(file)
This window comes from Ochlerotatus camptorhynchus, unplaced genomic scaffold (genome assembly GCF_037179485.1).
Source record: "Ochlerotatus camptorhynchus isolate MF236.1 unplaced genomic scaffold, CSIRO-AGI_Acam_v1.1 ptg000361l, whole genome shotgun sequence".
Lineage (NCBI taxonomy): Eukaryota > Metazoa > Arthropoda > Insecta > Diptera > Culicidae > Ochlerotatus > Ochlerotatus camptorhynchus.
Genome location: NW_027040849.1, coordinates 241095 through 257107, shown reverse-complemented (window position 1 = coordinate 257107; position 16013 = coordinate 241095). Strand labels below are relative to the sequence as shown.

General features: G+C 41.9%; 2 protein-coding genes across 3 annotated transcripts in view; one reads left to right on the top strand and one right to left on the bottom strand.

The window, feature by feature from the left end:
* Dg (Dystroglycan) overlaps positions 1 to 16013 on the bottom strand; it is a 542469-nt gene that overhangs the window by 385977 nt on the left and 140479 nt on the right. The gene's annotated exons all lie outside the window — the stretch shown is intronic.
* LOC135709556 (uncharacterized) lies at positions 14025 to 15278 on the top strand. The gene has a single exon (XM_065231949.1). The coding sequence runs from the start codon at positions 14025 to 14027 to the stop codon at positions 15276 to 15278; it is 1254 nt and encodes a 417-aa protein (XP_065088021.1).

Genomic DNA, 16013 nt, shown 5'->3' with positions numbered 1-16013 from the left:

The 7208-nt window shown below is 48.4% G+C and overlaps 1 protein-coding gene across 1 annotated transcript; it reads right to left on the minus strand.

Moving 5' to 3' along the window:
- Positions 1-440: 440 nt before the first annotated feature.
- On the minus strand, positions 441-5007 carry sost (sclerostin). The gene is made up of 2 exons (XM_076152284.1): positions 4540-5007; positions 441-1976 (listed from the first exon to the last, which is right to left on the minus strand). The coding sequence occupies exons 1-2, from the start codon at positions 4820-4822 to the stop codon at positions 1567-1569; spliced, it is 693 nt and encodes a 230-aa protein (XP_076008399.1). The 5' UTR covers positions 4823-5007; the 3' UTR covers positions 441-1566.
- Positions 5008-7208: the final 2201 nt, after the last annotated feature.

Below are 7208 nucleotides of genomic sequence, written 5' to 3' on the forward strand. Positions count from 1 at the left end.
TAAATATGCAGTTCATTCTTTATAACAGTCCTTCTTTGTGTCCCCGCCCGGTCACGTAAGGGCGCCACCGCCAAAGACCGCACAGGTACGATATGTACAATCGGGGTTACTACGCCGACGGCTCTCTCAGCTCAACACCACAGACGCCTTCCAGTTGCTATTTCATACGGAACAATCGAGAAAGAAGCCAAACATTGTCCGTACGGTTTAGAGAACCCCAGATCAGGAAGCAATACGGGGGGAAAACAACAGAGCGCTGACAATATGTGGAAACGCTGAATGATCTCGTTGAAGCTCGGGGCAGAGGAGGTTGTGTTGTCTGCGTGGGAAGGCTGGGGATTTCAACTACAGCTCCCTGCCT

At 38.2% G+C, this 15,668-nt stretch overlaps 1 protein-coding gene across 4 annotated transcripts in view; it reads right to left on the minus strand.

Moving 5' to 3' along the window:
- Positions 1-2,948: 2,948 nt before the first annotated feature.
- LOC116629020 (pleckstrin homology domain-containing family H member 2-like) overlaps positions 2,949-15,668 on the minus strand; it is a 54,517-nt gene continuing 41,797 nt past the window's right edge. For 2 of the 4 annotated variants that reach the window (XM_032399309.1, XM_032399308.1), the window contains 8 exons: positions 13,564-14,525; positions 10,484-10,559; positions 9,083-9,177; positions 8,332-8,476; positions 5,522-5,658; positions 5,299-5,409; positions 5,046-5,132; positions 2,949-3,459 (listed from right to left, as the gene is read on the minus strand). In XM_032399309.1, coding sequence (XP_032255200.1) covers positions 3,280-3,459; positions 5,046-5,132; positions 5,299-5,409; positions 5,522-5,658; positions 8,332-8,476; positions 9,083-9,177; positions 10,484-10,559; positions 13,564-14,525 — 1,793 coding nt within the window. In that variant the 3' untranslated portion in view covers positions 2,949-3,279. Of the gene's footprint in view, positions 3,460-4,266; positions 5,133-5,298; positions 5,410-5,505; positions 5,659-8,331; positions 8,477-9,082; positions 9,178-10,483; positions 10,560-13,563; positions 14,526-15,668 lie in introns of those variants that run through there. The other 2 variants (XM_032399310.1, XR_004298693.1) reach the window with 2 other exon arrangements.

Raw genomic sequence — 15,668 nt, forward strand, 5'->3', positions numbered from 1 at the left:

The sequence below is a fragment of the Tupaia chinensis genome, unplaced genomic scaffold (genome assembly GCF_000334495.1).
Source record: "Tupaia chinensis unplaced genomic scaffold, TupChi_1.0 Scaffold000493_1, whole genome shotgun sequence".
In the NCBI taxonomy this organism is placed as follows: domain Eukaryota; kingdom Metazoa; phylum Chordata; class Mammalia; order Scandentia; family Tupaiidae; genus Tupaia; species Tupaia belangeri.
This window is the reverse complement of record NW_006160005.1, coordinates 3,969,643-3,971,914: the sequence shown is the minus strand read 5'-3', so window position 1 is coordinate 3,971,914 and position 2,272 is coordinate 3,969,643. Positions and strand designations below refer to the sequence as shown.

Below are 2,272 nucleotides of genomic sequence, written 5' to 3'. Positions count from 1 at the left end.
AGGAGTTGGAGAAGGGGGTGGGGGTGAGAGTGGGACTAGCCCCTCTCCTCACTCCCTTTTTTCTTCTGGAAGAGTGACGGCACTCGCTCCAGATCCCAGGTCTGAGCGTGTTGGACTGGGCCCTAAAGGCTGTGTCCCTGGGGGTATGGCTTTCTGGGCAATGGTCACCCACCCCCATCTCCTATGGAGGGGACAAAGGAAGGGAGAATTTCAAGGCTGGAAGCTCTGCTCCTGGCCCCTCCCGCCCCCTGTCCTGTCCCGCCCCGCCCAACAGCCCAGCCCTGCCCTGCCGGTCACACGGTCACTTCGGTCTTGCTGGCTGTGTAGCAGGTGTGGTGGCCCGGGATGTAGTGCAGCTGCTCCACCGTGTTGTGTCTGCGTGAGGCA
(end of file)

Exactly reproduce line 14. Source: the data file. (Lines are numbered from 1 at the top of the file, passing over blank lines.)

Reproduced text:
- Positions 5008-7208: the final 2201 nt, after the last annotated feature.